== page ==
Spain's austerity leader Rajoy takes power
Spain swore in new conservative Prime Minister Mariano Rajoy on Wednesday, putting him at the helm to steer the country out of an economic crisis through tough spending cuts.
The bearded Galician, 56, took the oath of office a month after voters confronted by a worsening economy ousted the governing Socialists in an early election.
With more than five million people unemployed and warnings of a fresh recession looming, Rajoy has vowed to create jobs, clean up banks and reassure investors over the country's finances by immediately passing budget reforms.
He has promised to deepen the spending cuts that have already have hit hospitals and schools in some regions, bringing thousands on to the streets in protest in recent months.
"I swear to fulfill faithfully the duty of the head of government with loyalty to the king, and to safeguard the constitution," Rajoy said in a televised ceremony at the Zarzuela palace.
He later arrived for work, briefcase in hand, at the residence of Spanish premiers, the Moncloa in western Madrid, where he said he would announce the names of the ministers in his government on Wednesday evening.
The new cabinet is due to formally take office on Thursday and hold its first meeting on Friday.
Among names cited for the key post of economy minister are his party's economic chief Cristobal Montoro, European Central Bank board member Manuel Gonzalez-Paramo, former IMF head Rodrigo Rato, and ex-Lehman Brothers banker Luis de Guindos.
Rajoy's warnings of further austerity did not stop his Popular Party winning the November 20 general elections and seizing control of the 350-seat Congress, which on Tuesday voted by a majority of 187 to install him as premier.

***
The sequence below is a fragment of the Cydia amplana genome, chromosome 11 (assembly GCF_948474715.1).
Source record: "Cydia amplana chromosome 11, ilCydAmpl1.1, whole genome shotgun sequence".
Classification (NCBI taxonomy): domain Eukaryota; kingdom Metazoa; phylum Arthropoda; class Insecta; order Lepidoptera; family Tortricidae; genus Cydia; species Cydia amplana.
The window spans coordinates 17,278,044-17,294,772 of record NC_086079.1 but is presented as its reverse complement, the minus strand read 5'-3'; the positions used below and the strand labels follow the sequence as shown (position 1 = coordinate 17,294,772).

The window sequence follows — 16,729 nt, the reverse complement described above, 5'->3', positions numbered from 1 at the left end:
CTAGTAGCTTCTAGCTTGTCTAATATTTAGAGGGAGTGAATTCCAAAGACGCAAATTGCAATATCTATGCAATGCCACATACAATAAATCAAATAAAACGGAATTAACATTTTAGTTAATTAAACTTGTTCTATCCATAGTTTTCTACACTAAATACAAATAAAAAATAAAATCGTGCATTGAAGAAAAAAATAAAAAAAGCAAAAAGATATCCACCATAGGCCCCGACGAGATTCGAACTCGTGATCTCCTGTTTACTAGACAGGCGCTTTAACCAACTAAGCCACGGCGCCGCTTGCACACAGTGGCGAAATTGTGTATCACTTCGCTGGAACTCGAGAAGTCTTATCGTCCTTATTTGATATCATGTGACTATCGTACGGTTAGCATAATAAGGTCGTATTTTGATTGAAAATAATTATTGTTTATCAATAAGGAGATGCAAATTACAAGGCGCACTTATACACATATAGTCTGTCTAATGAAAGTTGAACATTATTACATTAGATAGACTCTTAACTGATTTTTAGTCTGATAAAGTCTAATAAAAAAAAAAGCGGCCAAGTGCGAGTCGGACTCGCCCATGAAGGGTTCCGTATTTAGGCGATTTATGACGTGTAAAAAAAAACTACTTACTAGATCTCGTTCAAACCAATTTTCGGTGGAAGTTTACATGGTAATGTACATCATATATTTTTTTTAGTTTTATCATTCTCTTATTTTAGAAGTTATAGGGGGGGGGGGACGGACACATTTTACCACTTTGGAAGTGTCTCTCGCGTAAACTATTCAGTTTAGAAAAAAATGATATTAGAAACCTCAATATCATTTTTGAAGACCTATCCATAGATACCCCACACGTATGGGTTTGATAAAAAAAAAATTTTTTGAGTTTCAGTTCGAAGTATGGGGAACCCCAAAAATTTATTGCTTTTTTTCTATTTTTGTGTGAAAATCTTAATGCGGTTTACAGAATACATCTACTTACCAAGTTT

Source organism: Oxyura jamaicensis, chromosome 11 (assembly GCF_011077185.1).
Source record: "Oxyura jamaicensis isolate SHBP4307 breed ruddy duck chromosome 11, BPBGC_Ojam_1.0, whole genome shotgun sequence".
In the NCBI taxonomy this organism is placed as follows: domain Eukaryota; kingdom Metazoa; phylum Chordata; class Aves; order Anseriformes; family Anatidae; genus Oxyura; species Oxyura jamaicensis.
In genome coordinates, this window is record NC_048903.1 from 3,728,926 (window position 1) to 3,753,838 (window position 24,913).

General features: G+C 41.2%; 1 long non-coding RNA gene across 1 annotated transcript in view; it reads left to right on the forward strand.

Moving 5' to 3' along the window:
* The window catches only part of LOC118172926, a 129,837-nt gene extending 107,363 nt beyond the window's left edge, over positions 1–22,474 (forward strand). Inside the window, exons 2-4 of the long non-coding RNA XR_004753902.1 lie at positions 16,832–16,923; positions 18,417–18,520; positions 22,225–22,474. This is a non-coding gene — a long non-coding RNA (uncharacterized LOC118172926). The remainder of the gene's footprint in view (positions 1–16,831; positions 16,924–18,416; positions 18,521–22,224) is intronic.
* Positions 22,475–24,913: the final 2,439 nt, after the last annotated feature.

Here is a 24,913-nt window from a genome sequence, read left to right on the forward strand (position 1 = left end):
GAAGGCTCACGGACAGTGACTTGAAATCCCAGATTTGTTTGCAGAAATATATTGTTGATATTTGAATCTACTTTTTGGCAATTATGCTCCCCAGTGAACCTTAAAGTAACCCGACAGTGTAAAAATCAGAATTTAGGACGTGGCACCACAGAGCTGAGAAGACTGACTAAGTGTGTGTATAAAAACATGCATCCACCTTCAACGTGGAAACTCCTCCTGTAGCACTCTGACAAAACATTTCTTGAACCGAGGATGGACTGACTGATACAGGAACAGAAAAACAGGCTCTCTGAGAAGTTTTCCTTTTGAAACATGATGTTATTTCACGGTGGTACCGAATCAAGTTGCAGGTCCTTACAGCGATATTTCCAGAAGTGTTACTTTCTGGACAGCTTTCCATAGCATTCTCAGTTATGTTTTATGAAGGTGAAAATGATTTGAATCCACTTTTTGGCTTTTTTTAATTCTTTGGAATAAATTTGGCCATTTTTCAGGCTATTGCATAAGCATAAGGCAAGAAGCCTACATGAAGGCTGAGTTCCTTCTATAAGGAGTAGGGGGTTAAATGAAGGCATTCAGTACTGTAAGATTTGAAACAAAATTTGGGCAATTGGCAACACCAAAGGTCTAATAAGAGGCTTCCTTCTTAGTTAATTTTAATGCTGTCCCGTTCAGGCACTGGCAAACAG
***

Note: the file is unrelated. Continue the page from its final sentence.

"I know that things are going to be difficult, but I am keen, I have hope and determination to take Spain forward," Rajoy told reporters on Tuesday.
"A government cannot do absolutely everything. A government is there to create conditions for people to be more free, so that people can work and generate well-being, wealth and jobs."
In a speech to parliament ahead of his investiture, he said he would cut Spain's deficit by 16.5 billion ($21.7 billion) in 2012, through sweeping cuts, with only pensions escaping the knife.
Rajoy has vowed to stick to Spain's targets to cut the deficit to 4.4 percent of gross domestic product in 2012 and 3.0 percent of GDP -- the EU limit -- in 2013.
He acknowledged this week that the country may miss its deficit target of 6.0 percent of GDP this year and warned that if the figure reaches 7.0 percent, the government will have to make 10 billion euros more in cuts.
"The more people help and join in this project for national recovery -- for we are going through a serious crisis -- the better for the interests of all Spaniards," he said on Tuesday.
In a sign that investors were encouraged by his words, borrowing costs more than halved when Spain auctioned more than 5.640 billion euros ($7.4 billion) in short-term government debt the day before his oath-taking.
© 2011 AFP